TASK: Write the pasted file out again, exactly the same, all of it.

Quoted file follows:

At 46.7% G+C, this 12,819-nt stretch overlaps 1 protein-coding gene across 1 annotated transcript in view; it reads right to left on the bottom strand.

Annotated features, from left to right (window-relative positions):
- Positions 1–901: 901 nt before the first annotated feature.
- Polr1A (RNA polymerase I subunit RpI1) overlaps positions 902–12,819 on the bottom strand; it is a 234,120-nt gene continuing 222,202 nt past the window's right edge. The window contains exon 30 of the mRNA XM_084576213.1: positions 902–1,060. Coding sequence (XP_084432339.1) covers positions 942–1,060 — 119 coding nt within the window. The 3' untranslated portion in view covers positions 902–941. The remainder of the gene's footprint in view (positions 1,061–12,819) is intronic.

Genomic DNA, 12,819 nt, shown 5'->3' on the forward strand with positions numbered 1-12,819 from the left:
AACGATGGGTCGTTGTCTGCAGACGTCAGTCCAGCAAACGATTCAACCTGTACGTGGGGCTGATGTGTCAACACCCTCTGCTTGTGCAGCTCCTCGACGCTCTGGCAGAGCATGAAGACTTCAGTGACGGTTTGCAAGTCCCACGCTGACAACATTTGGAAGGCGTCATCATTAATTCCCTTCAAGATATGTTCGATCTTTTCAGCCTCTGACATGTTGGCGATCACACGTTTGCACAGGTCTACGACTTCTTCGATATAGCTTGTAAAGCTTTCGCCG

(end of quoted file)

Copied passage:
At 46.7% G+C, this 12,819-nt stretch overlaps 1 protein-coding gene across 1 annotated transcript in view; it reads right to left on the bottom strand.

Annotated features, from left to right (window-relative positions):
- Positions 1–901: 901 nt before the first annotated feature.
- Polr1A (RNA polymerase I subunit RpI1) overlaps positions 902–12,819 on the bottom strand; it is a 234,120-nt gene continuing 222,202 nt past the window's right edge. The window contains exon 30 of the mRNA XM_084576213.1: positions 902–1,060. Coding sequence (XP_084432339.1) covers positions 942–1,060 — 119 coding nt within the window. The 3' untranslated portion in view covers positions 902–941. The remainder of the gene's footprint in view (positions 1,061–12,819) is intronic.

Genomic DNA, 12,819 nt, shown 5'->3' on the forward strand with positions numbered 1-12,819 from the left:
AACGATGGGTCGTTGTCTGCAGACGTCAGTCCAGCAAACGATTCAACCTGTACGTGGGGCTGATGTGTCAACACCCTCTGCTTGTGCAGCTCCTCGACGCTCTGGCAGAGCATGAAGACTTCAGTGACGGTTTGCAAGTCCCACGCTGACAACATTTGGAAGGCGTCATCATTAATTCCCTTCAAGATATGTTCGATCTTTTCAGCCTCTGACATGTTGGCGATCACACGTTTGCACAGGTCTACGACTTCTTCGATATAGCTTGTAAAGCTTTCGCCG